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Global Health Workforce Programme launched in Accra


The Tropical Health and Education Trust (THET), in partnership with the Ministry of Health (MOH), launched the Global Health Workforce Programme (GHWP) in Accra.

The programme, funded by the UK Department of Health and Social Care (DHSC), aims to strengthen the health workforce and build more resilient health systems for post-pandemic recovery, leading to progress toward Universal Health Coverage (UHC).

It would also support health partnerships between Ghana, Kenya, Nigeria, and the UK.

Mr Ben Simms, Chief Executive Officer of THET, stated that the trust was pleased to begin the programme, which provides significant funding to support the exchange of skills between Ghanaian and UK-based health professionals.

He said that health professionals were at the heart of every health system and that their work was critical to achieving universal healthcare.

He was optimistic that the initiative would contribute to developing Ghana’s health workforce.

Madam Louise McGrath, Deputy Chief Executive Officer of THET,
stated that the programme would also support health partnerships to respond to national health workforce priorities to build stronger, more resilient health systems.

She added that ten health partnerships in Ghana had received awards, consisting of seven large funds and three small grants, which would run from February 2024 to January 2025.

According to Madam McGrath, the health partnerships seek to build capacity for subspecialty psychiatry training, strengthen postgraduate specialist medical education and training, and increase capacity for physician anaesthetist training.

It would also improve the retention of health workers in three of the most deprived districts in the Eastern region, build capacity for the provision of children’s palliative care, and strengthen the ability of the Nursing and Midwifery Council of Ghana.

‘It will also improve the quality of chemical pathology training and service provision, pilot a model for improved access to high quality, core stroke skills training opportunities in
remote or underserved areas across Ghana, improve quality training opportunities in pain management provided to the health workforce and develop a leadership and management pilot fellowship programme in The Kings Village, Ghana,’ she said.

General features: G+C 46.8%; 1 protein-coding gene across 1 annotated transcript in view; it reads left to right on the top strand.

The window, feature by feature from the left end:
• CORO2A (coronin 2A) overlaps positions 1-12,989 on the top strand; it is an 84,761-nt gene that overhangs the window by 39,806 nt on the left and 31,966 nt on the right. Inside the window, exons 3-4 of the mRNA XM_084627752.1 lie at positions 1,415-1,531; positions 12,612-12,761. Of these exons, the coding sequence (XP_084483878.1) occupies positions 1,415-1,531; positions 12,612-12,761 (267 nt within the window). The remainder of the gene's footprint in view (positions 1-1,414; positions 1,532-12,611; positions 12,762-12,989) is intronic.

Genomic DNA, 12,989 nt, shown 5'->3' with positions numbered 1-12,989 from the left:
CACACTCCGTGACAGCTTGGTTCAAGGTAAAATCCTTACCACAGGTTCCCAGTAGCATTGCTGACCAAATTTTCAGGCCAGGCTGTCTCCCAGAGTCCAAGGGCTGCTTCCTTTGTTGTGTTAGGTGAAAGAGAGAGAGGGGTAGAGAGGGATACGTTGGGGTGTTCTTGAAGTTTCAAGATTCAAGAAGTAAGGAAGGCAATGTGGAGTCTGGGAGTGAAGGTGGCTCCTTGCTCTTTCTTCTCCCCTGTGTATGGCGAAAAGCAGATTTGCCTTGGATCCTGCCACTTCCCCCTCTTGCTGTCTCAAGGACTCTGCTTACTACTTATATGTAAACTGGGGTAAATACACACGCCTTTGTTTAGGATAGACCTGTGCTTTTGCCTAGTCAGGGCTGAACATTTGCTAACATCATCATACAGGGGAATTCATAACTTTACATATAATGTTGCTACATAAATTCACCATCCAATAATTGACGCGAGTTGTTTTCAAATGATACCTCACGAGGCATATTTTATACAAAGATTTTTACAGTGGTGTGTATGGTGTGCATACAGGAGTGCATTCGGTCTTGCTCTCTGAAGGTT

Prof. Francis Chisaka Kasolo, World Health Organization Representative in Ghana, said the initiative seeks to foster partnerships which would contribute to improved health workforce leadership capacity, as well as health workforce strategies that will promote gender equality.

‘It will also create partnerships aligned with and contribute towards retention and wellbeing strategies, improve the number of quality training opportunities for health workers, and document learning on health workforce interventions shared with key national and international stakeholders.’

Prof. Kasolo noted that the three African partner countries would benefit from potential cross-border collaboration, allowing them to share best practices from across Africa.

‘By investing in the health workfor
ce, the programme will not only support the country in achieving its health goals but also contribute to global security and sustainable development.’

Dr. Kwesi Asabir, a Ministry of Health representative, stated that human resources are the heartbeat of any health system and that more people should be trained.

However, there is a need to balance the equation by addressing the global human resource gap so that nations like Ghana may be supported in training more people.

‘Globally, no country can boast of an adequate health workforce. Every country in the world has its strengths and weaknesses, so in managing human resources globally, the weaknesses of one country must be complimented with the strengths of other countries.’

Dr Asabir commended THET for the programme, describing it as a critical platform for engaging and looking at human resource management from a global perspective, partnering to understand each other’s strengths and weaknesses, and viewing the global health workforce as a single challenge
that requires everyone’s involvement.

Madam Uzoamaka Gilpin, Health Adviser at the Foreign Commonwealth Development Office (FCDO) in Ghana, explained that the programme builds on the UK and Ghana’s long-standing health sector partnership to improve the health and well-being of Ghanaians

‘It presents further opportunities in ensuring that Ghana has the right mix of health workers with the skills and other resources required to deliver quality health services in all districts and every level of health care delivery.’

Source: Ghana News Agency

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